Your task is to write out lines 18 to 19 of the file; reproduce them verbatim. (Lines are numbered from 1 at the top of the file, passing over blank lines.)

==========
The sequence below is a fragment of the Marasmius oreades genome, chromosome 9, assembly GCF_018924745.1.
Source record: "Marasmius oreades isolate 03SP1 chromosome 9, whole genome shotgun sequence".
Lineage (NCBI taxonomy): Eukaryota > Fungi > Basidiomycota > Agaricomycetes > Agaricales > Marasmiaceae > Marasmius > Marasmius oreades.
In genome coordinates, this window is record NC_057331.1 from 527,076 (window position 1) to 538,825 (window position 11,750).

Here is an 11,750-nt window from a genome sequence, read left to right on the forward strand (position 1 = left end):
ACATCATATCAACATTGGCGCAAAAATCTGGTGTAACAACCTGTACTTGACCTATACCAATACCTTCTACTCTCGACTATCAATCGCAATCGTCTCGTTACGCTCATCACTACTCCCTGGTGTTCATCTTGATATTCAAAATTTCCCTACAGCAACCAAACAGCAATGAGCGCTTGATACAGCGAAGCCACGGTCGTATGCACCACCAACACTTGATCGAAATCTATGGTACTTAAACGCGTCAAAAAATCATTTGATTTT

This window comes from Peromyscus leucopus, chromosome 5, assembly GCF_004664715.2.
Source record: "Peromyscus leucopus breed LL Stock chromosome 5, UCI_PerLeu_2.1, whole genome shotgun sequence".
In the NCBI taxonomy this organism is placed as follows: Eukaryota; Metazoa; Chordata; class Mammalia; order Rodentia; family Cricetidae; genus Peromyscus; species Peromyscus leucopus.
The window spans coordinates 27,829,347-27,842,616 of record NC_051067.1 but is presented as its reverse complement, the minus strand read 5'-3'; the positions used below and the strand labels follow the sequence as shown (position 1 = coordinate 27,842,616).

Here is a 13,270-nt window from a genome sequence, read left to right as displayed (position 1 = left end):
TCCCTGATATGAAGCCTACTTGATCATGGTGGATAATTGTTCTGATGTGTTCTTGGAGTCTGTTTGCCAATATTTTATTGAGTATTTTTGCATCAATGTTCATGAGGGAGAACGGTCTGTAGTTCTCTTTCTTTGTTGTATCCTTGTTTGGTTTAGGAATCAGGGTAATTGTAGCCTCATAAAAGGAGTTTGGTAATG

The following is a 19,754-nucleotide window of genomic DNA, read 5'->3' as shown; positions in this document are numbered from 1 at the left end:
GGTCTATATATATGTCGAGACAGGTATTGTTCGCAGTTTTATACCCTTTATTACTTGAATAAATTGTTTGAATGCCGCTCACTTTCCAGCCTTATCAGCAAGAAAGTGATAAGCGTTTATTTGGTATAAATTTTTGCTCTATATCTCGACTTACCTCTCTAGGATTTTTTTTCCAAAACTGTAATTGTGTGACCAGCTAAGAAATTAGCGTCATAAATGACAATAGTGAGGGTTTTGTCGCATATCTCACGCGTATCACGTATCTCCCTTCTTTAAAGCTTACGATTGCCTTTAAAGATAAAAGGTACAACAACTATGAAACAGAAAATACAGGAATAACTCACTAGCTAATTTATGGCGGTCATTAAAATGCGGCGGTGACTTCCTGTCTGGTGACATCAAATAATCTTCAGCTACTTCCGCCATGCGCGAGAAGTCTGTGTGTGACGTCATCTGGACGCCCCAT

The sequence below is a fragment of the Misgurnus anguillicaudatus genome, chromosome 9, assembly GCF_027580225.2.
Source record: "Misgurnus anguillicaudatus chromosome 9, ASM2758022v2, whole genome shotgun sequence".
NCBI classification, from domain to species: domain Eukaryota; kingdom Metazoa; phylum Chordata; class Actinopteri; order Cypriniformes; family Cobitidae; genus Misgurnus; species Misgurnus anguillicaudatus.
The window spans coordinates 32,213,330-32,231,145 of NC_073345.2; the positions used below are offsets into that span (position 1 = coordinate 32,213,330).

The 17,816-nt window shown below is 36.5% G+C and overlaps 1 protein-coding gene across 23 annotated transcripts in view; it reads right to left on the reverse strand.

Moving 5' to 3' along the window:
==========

The window spans coordinates 32,213,330-32,231,145 of NC_073345.2; the positions used below are offsets into that span (position 1 = coordinate 32,213,330).

The 17,816-nt window shown below is 36.5% G+C and overlaps 1 protein-coding gene across 23 annotated transcripts in view; it reads right to left on the reverse strand.